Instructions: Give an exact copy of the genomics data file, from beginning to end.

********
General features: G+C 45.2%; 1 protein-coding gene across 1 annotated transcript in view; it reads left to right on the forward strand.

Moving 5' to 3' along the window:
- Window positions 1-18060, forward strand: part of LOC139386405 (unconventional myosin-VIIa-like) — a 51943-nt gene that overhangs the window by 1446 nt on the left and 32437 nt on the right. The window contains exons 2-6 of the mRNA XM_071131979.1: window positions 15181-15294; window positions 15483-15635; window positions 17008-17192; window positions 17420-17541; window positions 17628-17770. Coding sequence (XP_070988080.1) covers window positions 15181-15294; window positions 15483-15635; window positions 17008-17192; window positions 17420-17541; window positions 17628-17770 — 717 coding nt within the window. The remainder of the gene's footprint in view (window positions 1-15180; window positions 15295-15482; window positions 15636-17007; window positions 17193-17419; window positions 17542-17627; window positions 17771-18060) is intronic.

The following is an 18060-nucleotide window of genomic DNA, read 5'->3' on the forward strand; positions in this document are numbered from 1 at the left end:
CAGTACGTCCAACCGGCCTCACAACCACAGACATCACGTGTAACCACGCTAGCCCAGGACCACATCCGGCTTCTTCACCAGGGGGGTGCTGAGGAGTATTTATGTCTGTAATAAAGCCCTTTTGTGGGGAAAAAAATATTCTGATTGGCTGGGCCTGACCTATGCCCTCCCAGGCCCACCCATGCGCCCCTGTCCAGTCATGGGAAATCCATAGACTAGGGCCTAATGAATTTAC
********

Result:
General features: G+C 45.2%; 1 protein-coding gene across 1 annotated transcript in view; it reads left to right on the forward strand.

Moving 5' to 3' along the window:
- Window positions 1-18060, forward strand: part of LOC139386405 (unconventional myosin-VIIa-like) — a 51943-nt gene that overhangs the window by 1446 nt on the left and 32437 nt on the right. The window contains exons 2-6 of the mRNA XM_071131979.1: window positions 15181-15294; window positions 15483-15635; window positions 17008-17192; window positions 17420-17541; window positions 17628-17770. Coding sequence (XP_070988080.1) covers window positions 15181-15294; window positions 15483-15635; window positions 17008-17192; window positions 17420-17541; window positions 17628-17770 — 717 coding nt within the window. The remainder of the gene's footprint in view (window positions 1-15180; window positions 15295-15482; window positions 15636-17007; window positions 17193-17419; window positions 17542-17627; window positions 17771-18060) is intronic.

The following is an 18060-nucleotide window of genomic DNA, read 5'->3' on the forward strand; positions in this document are numbered from 1 at the left end:
CAGTACGTCCAACCGGCCTCACAACCACAGACATCACGTGTAACCACGCTAGCCCAGGACCACATCCGGCTTCTTCACCAGGGGGGTGCTGAGGAGTATTTATGTCTGTAATAAAGCCCTTTTGTGGGGAAAAAAATATTCTGATTGGCTGGGCCTGACCTATGCCCTCCCAGGCCCACCCATGCGCCCCTGTCCAGTCATGGGAAATCCATAGACTAGGGCCTAATGAATTTAC